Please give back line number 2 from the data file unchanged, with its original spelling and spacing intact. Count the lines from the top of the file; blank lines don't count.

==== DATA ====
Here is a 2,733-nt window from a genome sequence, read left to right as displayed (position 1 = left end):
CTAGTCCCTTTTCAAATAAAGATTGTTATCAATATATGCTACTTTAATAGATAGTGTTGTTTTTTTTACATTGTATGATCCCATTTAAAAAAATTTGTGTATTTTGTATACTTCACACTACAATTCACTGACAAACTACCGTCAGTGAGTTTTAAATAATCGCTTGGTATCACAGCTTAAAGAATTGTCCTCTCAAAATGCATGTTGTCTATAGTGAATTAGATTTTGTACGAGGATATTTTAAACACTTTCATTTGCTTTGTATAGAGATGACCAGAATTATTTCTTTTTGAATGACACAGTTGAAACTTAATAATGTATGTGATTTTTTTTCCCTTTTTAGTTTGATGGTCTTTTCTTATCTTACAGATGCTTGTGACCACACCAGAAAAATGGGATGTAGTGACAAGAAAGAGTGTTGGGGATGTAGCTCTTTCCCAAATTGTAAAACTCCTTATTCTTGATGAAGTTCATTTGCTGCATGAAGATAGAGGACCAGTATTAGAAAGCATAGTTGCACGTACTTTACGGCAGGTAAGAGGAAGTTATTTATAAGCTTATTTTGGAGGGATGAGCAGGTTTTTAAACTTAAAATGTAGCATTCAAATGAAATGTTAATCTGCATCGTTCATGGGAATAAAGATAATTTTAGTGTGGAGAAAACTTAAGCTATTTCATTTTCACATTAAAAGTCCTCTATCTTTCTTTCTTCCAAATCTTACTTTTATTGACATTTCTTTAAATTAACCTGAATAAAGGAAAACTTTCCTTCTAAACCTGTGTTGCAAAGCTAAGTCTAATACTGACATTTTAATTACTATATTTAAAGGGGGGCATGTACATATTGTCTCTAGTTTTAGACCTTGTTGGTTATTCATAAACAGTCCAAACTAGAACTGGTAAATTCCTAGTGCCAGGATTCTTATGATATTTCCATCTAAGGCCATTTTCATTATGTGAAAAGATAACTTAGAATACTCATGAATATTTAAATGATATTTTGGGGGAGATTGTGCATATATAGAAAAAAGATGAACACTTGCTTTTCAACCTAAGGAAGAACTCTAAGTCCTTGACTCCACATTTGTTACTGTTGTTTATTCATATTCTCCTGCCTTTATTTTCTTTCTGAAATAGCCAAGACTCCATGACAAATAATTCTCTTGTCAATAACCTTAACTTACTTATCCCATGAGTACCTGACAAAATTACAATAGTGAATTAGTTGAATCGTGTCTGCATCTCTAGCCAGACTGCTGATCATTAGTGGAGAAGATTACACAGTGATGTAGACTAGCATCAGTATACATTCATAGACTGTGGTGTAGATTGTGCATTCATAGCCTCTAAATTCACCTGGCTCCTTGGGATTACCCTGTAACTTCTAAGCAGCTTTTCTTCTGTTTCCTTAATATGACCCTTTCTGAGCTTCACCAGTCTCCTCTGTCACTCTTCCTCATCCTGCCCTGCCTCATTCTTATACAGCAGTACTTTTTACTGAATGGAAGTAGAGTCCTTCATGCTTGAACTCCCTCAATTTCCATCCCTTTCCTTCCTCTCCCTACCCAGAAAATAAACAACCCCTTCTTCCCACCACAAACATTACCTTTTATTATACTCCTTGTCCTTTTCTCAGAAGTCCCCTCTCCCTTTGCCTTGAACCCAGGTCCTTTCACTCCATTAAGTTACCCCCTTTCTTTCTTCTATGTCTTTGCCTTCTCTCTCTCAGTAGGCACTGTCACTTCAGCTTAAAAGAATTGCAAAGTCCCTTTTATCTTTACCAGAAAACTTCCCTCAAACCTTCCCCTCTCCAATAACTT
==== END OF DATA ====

CTAGTCCCTTTTCAAATAAAGATTGTTATCAATATATGCTACTTTAATAGATAGTGTTGTTTTTTTTACATTGTATGATCCCATTTAAAAAAATTTGTGTATTTTGTATACTTCACACTACAATTCACTGACAAACTACCGTCAGTGAGTTTTAAATAATCGCTTGGTATCACAGCTTAAAGAATTGTCCTCTCAAAATGCATGTTGTCTATAGTGAATTAGATTTTGTACGAGGATATTTTAAACACTTTCATTTGCTTTGTATAGAGATGACCAGAATTATTTCTTTTTGAATGACACAGTTGAAACTTAATAATGTATGTGATTTTTTTTCCCTTTTTAGTTTGATGGTCTTTTCTTATCTTACAGATGCTTGTGACCACACCAGAAAAATGGGATGTAGTGACAAGAAAGAGTGTTGGGGATGTAGCTCTTTCCCAAATTGTAAAACTCCTTATTCTTGATGAAGTTCATTTGCTGCATGAAGATAGAGGACCAGTATTAGAAAGCATAGTTGCACGTACTTTACGGCAGGTAAGAGGAAGTTATTTATAAGCTTATTTTGGAGGGATGAGCAGGTTTTTAAACTTAAAATGTAGCATTCAAATGAAATGTTAATCTGCATCGTTCATGGGAATAAAGATAATTTTAGTGTGGAGAAAACTTAAGCTATTTCATTTTCACATTAAAAGTCCTCTATCTTTCTTTCTTCCAAATCTTACTTTTATTGACATTTCTTTAAATTAACCTGAATAAAGGAAAACTTTCCTTCTAAACCTGTGTTGCAAAGCTAAGTCTAATACTGACATTTTAATTACTATATTTAAAGGGGGGCATGTACATATTGTCTCTAGTTTTAGACCTTGTTGGTTATTCATAAACAGTCCAAACTAGAACTGGTAAATTCCTAGTGCCAGGATTCTTATGATATTTCCATCTAAGGCCATTTTCATTATGTGAAAAGATAACTTAGAATACTCATGAATATTTAAATGATATTTTGGGGGAGATTGTGCATATATAGAAAAAAGATGAACACTTGCTTTTCAACCTAAGGAAGAACTCTAAGTCCTTGACTCCACATTTGTTACTGTTGTTTATTCATATTCTCCTGCCTTTATTTTCTTTCTGAAATAGCCAAGACTCCATGACAAATAATTCTCTTGTCAATAACCTTAACTTACTTATCCCATGAGTACCTGACAAAATTACAATAGTGAATTAGTTGAATCGTGTCTGCATCTCTAGCCAGACTGCTGATCATTAGTGGAGAAGATTACACAGTGATGTAGACTAGCATCAGTATACATTCATAGACTGTGGTGTAGATTGTGCATTCATAGCCTCTAAATTCACCTGGCTCCTTGGGATTACCCTGTAACTTCTAAGCAGCTTTTCTTCTGTTTCCTTAATATGACCCTTTCTGAGCTTCACCAGTCTCCTCTGTCACTCTTCCTCATCCTGCCCTGCCTCATTCTTATACAGCAGTACTTTTTACTGAATGGAAGTAGAGTCCTTCATGCTTGAACTCCCTCAATTTCCATCCCTTTCCTTCCTCTCCCTACCCAGAAAATAAACAACCCCTTCTTCCCACCACAAACATTACCTTTTATTATACTCCTTGTCCTTTTCTCAGAAGTCCCCTCTCCCTTTGCCTTGAACCCAGGTCCTTTCACTCCATTAAGTTACCCCCTTTCTTTCTTCTATGTCTTTGCCTTCTCTCTCTCAGTAGGCACTGTCACTTCAGCTTAAAAGAATTGCAAAGTCCCTTTTATCTTTACCAGAAAACTTCCCTCAAACCTTCCCCTCTCCAATAACTT